A Little Bit More, Sir

It’s rare for anyone to really want to hear more words from a politician. People who follow politics closely sometimes find themselves with sore ears and numb brains from the interminable chest-beating and droning that passes for political speechmaking. Yet there are the exceptions that prove the rule, a case in point being the recent remarks by Prime Minister Dr. Denzil Douglas dealing with a preliminary report on the fatal bridge collapse in May that killed one man and injured two others.

Dr. Douglas said a final report is on the way. When he has had a chance to review it, we urge the Prime Minister to share its contents with the public. Not only do we hope that he will discuss it, but that he will release the final report – full and uncensored – for the public to review on its own.

Should this report point toward negligence or any preventable human failing as the cause of the bridge collapse, we urge the Government to pursue those responsible with all the powers at their disposal, both civil and criminal. To do anything less would be to tell workers throughout the Federation that their lives and health are expendable commodities in the race for improvements. Big business has enough resources to take care of itself in such situations. It is the average worker, the person who breaks a sweat every day on the job, who needs government as a partner and a protector in such situations.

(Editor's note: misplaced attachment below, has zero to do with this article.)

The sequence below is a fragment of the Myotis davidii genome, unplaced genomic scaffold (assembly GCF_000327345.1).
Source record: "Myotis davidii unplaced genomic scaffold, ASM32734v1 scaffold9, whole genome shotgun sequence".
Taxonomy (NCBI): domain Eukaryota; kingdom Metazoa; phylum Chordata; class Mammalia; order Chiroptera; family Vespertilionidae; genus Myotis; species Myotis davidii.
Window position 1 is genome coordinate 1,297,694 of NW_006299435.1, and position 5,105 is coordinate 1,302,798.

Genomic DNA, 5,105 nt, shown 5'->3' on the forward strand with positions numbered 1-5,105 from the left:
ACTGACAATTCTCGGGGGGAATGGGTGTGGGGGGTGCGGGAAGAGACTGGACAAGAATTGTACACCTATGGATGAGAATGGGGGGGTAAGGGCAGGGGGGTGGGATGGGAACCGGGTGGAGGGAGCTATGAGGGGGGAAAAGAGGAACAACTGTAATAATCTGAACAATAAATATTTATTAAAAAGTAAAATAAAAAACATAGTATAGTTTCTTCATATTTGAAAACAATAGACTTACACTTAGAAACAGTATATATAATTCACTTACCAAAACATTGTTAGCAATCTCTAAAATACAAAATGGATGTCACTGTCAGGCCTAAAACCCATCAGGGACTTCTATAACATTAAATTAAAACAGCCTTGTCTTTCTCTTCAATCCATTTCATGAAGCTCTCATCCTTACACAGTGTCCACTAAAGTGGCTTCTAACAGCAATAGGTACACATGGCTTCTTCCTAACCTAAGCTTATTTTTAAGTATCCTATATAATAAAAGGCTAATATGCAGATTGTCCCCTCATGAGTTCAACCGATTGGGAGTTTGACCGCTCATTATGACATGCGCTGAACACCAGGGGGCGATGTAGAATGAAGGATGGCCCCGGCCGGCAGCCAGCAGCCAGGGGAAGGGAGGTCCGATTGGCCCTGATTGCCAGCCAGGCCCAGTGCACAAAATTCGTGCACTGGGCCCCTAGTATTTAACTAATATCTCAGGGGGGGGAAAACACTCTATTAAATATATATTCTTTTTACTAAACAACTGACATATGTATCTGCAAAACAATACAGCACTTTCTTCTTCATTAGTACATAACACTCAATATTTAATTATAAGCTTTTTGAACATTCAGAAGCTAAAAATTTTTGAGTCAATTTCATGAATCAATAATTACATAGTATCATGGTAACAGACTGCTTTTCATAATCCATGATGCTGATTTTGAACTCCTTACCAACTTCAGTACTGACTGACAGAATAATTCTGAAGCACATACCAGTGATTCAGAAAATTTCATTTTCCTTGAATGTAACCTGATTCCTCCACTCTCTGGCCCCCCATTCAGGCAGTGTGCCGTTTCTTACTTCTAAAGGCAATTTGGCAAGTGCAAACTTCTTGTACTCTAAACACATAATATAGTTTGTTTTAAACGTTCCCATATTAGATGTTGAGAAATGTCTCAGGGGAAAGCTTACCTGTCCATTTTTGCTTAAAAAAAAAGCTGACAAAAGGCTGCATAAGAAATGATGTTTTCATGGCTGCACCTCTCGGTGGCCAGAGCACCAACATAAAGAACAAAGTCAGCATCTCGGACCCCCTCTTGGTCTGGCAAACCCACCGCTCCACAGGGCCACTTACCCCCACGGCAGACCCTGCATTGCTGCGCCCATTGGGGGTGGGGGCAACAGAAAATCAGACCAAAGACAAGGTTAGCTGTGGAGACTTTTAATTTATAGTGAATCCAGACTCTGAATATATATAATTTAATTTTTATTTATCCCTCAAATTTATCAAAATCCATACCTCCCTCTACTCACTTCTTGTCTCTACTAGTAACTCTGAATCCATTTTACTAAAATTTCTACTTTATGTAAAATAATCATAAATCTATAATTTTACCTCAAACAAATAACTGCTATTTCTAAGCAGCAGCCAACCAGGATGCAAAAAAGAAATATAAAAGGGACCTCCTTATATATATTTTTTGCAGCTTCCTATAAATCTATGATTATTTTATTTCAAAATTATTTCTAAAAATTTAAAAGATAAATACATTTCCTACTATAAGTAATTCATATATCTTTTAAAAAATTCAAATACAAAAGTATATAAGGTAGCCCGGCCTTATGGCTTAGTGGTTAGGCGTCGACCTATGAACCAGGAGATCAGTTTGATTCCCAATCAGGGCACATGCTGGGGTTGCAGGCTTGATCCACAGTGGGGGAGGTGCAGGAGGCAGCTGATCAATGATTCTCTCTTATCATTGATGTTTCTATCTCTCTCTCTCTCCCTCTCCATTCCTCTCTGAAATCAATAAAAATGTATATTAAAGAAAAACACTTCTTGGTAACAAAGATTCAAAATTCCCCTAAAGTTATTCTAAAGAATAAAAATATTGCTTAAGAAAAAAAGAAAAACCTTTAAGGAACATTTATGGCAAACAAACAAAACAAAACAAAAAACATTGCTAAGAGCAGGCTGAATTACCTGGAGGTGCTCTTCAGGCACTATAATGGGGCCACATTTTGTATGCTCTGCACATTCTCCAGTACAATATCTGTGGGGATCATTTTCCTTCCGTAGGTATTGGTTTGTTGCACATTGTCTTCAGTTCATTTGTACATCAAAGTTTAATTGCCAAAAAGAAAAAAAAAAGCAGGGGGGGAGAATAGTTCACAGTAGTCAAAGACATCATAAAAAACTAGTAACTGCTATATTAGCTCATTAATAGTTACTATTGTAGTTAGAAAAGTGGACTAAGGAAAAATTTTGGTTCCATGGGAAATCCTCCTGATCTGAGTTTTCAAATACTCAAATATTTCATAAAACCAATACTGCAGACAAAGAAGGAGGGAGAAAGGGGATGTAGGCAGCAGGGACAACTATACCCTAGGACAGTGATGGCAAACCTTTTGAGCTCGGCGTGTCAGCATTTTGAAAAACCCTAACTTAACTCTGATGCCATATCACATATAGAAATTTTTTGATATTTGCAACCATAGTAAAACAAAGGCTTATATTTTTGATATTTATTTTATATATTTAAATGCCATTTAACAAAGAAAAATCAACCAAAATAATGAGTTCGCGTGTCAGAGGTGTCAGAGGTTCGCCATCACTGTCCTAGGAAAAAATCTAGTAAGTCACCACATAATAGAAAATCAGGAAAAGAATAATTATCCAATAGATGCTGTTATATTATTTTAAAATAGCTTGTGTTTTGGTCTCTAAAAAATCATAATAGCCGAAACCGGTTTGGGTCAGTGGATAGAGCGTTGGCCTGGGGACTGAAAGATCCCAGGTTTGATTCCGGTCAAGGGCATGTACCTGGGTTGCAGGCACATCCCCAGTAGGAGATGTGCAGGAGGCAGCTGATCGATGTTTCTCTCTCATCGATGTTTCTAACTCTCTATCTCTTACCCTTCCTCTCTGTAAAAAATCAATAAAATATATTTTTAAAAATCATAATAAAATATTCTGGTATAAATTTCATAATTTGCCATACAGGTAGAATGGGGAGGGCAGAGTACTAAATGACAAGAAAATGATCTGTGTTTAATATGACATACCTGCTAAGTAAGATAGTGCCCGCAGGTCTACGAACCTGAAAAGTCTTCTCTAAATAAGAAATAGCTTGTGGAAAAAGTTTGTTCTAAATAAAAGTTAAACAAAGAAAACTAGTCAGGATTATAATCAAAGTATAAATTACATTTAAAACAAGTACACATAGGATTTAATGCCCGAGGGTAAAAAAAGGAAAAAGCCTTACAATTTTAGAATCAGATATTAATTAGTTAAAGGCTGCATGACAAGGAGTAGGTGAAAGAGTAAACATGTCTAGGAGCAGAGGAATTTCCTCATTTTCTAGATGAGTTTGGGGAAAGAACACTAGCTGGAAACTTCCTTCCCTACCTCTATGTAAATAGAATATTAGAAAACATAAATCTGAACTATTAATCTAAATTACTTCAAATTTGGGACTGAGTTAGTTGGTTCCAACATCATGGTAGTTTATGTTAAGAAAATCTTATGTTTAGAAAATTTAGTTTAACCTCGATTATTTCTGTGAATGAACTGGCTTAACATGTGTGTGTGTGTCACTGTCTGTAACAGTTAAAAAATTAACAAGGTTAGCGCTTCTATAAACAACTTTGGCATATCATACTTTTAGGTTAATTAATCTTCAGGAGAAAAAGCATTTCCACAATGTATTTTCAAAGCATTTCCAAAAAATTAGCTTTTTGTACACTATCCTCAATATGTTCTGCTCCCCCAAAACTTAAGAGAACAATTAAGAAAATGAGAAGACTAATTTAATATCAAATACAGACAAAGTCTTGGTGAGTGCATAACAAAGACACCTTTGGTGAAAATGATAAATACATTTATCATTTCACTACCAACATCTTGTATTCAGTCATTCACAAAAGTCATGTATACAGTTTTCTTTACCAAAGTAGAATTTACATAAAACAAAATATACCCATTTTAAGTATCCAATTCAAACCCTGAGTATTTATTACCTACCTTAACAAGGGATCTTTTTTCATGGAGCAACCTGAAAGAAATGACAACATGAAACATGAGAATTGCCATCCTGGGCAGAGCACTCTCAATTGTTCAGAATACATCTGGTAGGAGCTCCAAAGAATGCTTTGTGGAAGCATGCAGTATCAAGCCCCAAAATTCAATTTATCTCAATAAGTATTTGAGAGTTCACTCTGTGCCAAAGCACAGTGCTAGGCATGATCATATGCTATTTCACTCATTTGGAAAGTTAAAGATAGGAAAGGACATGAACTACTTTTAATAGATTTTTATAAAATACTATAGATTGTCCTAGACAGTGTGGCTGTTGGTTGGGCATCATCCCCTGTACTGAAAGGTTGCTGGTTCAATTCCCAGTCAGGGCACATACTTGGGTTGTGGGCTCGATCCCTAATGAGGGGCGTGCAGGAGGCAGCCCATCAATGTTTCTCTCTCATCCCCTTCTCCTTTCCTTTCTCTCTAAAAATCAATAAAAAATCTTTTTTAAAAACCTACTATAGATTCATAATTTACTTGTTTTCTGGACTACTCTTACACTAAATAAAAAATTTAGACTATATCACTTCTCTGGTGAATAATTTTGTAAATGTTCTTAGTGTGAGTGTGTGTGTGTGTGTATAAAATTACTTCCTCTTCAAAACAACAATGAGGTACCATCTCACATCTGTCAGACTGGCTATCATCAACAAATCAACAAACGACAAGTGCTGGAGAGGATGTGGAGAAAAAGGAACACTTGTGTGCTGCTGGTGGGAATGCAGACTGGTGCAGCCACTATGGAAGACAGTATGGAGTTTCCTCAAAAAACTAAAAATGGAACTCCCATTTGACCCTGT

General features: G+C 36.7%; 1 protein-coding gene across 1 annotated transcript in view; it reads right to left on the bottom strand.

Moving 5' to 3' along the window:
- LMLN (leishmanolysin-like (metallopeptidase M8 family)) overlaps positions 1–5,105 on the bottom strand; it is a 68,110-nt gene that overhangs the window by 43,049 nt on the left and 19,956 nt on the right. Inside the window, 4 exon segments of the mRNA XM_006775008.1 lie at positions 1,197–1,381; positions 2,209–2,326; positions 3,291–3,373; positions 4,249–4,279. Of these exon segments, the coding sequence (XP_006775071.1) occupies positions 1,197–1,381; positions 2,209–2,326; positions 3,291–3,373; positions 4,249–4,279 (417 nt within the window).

We also urge the government to do all it can for the families of the man killed and the men injured. On a practical level, workers will not want to take jobs that entail any risks in the Federation if they see there is no safety net to help them if things go wrong. On a moral level, it is unacceptable to treat workers like throw-away items; it is slavery in everything but name.

Prime Minister Douglas, we are all waiting to hear a little bit more.

Let Justice Be Done

Justice Albert Redhead did something that is extraordinary and extraordinarily difficult. He sentenced four men to death for the murder of a witness who wanted to testify against a criminal charged with the murder of a policeman.

The death penalty is always controversial. Yet in a crime so heinous, so openly pointed at undermining the system of justice, the only real option is to strike back as hard as possible against those who would destroy it.

Justice Redhead showed great courage in handing down these sentences. The Justice is sending a message to the criminal element that the system is not weak; though it appears to be under siege at this time, society will prevail, the law will prevail and those who wreak havoc should be prepared to pay the ultimate price.

We salute the courage of Justice Albert Redhead, who took action in defense of civilization when it was needed.